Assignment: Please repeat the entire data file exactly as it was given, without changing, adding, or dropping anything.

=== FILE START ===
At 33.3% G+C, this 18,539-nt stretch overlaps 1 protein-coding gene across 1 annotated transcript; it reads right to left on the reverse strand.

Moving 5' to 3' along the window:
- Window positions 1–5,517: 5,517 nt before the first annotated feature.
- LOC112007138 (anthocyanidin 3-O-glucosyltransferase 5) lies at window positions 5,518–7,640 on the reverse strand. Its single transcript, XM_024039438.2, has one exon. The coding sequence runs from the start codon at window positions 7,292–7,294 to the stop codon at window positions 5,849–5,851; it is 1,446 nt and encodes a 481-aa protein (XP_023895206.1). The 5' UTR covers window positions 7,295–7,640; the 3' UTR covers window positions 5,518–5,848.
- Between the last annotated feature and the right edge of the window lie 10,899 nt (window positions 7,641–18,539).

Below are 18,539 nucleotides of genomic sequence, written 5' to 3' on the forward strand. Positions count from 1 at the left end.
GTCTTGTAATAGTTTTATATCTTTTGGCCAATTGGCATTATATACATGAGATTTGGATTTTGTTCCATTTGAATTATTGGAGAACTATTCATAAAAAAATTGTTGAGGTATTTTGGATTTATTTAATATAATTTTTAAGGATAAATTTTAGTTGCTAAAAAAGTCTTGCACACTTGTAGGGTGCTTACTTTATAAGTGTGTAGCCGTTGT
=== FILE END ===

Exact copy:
At 33.3% G+C, this 18,539-nt stretch overlaps 1 protein-coding gene across 1 annotated transcript; it reads right to left on the reverse strand.

Moving 5' to 3' along the window:
- Window positions 1–5,517: 5,517 nt before the first annotated feature.
- LOC112007138 (anthocyanidin 3-O-glucosyltransferase 5) lies at window positions 5,518–7,640 on the reverse strand. Its single transcript, XM_024039438.2, has one exon. The coding sequence runs from the start codon at window positions 7,292–7,294 to the stop codon at window positions 5,849–5,851; it is 1,446 nt and encodes a 481-aa protein (XP_023895206.1). The 5' UTR covers window positions 7,295–7,640; the 3' UTR covers window positions 5,518–5,848.
- Between the last annotated feature and the right edge of the window lie 10,899 nt (window positions 7,641–18,539).

Below are 18,539 nucleotides of genomic sequence, written 5' to 3' on the forward strand. Positions count from 1 at the left end.
GTCTTGTAATAGTTTTATATCTTTTGGCCAATTGGCATTATATACATGAGATTTGGATTTTGTTCCATTTGAATTATTGGAGAACTATTCATAAAAAAATTGTTGAGGTATTTTGGATTTATTTAATATAATTTTTAAGGATAAATTTTAGTTGCTAAAAAAGTCTTGCACACTTGTAGGGTGCTTACTTTATAAGTGTGTAGCCGTTGT